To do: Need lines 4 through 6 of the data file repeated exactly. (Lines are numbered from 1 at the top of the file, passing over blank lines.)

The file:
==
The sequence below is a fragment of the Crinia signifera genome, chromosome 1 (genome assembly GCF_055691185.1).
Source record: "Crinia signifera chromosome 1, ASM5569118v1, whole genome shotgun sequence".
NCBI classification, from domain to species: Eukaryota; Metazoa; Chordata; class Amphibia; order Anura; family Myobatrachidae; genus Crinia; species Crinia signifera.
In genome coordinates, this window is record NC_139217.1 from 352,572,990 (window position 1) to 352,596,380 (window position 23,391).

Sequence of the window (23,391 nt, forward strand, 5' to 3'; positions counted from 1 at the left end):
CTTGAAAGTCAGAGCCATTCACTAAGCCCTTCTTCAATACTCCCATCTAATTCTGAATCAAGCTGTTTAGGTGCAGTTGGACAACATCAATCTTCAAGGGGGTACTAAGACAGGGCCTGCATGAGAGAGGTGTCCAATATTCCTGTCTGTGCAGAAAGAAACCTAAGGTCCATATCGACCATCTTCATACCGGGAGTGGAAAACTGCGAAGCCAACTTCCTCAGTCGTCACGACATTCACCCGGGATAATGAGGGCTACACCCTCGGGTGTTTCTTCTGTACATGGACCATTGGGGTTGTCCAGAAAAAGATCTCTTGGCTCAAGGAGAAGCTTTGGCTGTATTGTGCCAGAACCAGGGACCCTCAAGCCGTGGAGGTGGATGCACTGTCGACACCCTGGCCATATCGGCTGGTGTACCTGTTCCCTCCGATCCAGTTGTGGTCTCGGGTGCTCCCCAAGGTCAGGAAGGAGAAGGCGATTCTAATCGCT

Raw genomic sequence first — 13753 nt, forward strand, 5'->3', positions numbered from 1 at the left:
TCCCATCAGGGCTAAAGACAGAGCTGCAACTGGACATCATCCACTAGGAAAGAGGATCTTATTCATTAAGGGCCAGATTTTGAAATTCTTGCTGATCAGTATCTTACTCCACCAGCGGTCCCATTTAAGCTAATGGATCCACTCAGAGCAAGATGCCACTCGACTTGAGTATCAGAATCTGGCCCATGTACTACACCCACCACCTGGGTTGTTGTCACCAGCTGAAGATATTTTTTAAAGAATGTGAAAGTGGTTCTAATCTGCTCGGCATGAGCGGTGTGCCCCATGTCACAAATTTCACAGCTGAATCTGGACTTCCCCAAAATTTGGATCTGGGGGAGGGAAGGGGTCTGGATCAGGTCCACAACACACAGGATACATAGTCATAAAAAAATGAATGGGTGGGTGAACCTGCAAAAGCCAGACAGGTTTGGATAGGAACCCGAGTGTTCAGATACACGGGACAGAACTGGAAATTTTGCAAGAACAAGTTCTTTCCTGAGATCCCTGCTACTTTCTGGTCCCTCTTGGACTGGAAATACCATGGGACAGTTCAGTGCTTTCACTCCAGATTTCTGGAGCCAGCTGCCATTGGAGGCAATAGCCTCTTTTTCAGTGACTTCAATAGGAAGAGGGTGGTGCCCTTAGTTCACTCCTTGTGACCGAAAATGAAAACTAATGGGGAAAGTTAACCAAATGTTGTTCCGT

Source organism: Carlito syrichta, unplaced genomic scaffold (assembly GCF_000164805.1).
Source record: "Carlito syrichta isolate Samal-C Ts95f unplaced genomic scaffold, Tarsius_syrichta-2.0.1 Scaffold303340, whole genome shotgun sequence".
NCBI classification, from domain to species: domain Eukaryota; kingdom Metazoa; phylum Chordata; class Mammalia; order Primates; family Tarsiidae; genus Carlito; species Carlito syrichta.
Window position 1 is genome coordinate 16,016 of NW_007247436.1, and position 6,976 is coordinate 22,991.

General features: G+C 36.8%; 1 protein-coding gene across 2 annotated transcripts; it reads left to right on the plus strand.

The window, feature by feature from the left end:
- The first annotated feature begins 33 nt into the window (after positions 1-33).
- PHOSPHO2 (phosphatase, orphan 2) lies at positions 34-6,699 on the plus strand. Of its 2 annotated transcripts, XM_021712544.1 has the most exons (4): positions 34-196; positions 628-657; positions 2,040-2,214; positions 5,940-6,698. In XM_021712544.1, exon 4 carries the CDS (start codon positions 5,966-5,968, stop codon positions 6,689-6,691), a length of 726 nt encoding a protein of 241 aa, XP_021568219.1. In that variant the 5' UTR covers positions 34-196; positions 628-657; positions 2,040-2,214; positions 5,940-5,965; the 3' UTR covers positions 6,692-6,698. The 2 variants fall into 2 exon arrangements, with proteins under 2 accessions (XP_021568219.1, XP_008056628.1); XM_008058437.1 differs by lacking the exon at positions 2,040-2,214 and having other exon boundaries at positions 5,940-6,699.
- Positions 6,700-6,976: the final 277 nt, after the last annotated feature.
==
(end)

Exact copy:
In genome coordinates, this window is record NC_139217.1 from 352,572,990 (window position 1) to 352,596,380 (window position 23,391).

Sequence of the window (23,391 nt, forward strand, 5' to 3'; positions counted from 1 at the left end):
CTTGAAAGTCAGAGCCATTCACTAAGCCCTTCTTCAATACTCCCATCTAATTCTGAATCAAGCTGTTTAGGTGCAGTTGGACAACATCAATCTTCAAGGGGGTACTAAGACAGGGCCTGCATGAGAGAGGTGTCCAATATTCCTGTCTGTGCAGAAAGAAACCTAAGGTCCATATCGACCATCTTCATACCGGGAGTGGAAAACTGCGAAGCCAACTTCCTCAGTCGTCACGACATTCACCCGGGATAATGAGGGCTACACCCTCGGGTGTTTCTTCTGTACATGGACCATTGGGGTTGTCCAGAAAAAGATCTCTTGGCTCAAGGAGAAGCTTTGGCTGTATTGTGCCAGAACCAGGGACCCTCAAGCCGTGGAGGTGGATGCACTGTCGACACCCTGGCCATATCGGCTGGTGTACCTGTTCCCTCCGATCCAGTTGTGGTCTCGGGTGCTCCCCAAGGTCAGGAAGGAGAAGGCGATTCTAATCGCT